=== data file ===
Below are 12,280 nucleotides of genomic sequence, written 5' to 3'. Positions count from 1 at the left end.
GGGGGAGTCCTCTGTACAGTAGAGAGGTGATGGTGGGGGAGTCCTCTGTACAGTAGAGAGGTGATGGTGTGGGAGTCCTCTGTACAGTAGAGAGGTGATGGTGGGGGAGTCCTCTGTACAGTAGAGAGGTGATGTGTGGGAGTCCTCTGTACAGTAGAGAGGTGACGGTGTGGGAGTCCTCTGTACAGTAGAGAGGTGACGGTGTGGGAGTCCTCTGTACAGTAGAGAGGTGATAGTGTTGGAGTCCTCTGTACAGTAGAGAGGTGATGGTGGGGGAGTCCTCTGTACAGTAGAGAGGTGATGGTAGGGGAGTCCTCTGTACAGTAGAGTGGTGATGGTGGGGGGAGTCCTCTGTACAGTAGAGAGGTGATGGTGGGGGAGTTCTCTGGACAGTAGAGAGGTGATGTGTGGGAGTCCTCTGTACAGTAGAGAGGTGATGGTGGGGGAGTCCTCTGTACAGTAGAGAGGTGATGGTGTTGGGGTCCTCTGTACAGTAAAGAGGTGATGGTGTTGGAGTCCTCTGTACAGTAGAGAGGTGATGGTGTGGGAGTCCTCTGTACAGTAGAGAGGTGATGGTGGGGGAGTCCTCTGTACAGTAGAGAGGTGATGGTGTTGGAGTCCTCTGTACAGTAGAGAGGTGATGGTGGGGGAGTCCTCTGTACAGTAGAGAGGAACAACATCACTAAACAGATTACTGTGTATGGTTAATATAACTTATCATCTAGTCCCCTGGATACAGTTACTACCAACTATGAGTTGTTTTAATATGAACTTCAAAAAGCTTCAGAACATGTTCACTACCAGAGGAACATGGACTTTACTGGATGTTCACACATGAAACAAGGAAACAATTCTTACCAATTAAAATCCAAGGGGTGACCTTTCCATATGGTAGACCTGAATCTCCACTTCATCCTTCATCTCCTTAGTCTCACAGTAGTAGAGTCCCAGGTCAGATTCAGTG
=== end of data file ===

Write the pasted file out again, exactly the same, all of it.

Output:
Below are 12,280 nucleotides of genomic sequence, written 5' to 3'. Positions count from 1 at the left end.
GGGGGAGTCCTCTGTACAGTAGAGAGGTGATGGTGGGGGAGTCCTCTGTACAGTAGAGAGGTGATGGTGTGGGAGTCCTCTGTACAGTAGAGAGGTGATGGTGGGGGAGTCCTCTGTACAGTAGAGAGGTGATGTGTGGGAGTCCTCTGTACAGTAGAGAGGTGACGGTGTGGGAGTCCTCTGTACAGTAGAGAGGTGACGGTGTGGGAGTCCTCTGTACAGTAGAGAGGTGATAGTGTTGGAGTCCTCTGTACAGTAGAGAGGTGATGGTGGGGGAGTCCTCTGTACAGTAGAGAGGTGATGGTAGGGGAGTCCTCTGTACAGTAGAGTGGTGATGGTGGGGGGAGTCCTCTGTACAGTAGAGAGGTGATGGTGGGGGAGTTCTCTGGACAGTAGAGAGGTGATGTGTGGGAGTCCTCTGTACAGTAGAGAGGTGATGGTGGGGGAGTCCTCTGTACAGTAGAGAGGTGATGGTGTTGGGGTCCTCTGTACAGTAAAGAGGTGATGGTGTTGGAGTCCTCTGTACAGTAGAGAGGTGATGGTGTGGGAGTCCTCTGTACAGTAGAGAGGTGATGGTGGGGGAGTCCTCTGTACAGTAGAGAGGTGATGGTGTTGGAGTCCTCTGTACAGTAGAGAGGTGATGGTGGGGGAGTCCTCTGTACAGTAGAGAGGAACAACATCACTAAACAGATTACTGTGTATGGTTAATATAACTTATCATCTAGTCCCCTGGATACAGTTACTACCAACTATGAGTTGTTTTAATATGAACTTCAAAAAGCTTCAGAACATGTTCACTACCAGAGGAACATGGACTTTACTGGATGTTCACACATGAAACAAGGAAACAATTCTTACCAATTAAAATCCAAGGGGTGACCTTTCCATATGGTAGACCTGAATCTCCACTTCATCCTTCATCTCCTTAGTCTCACAGTAGTAGAGTCCCAGGTCAGATTCAGTG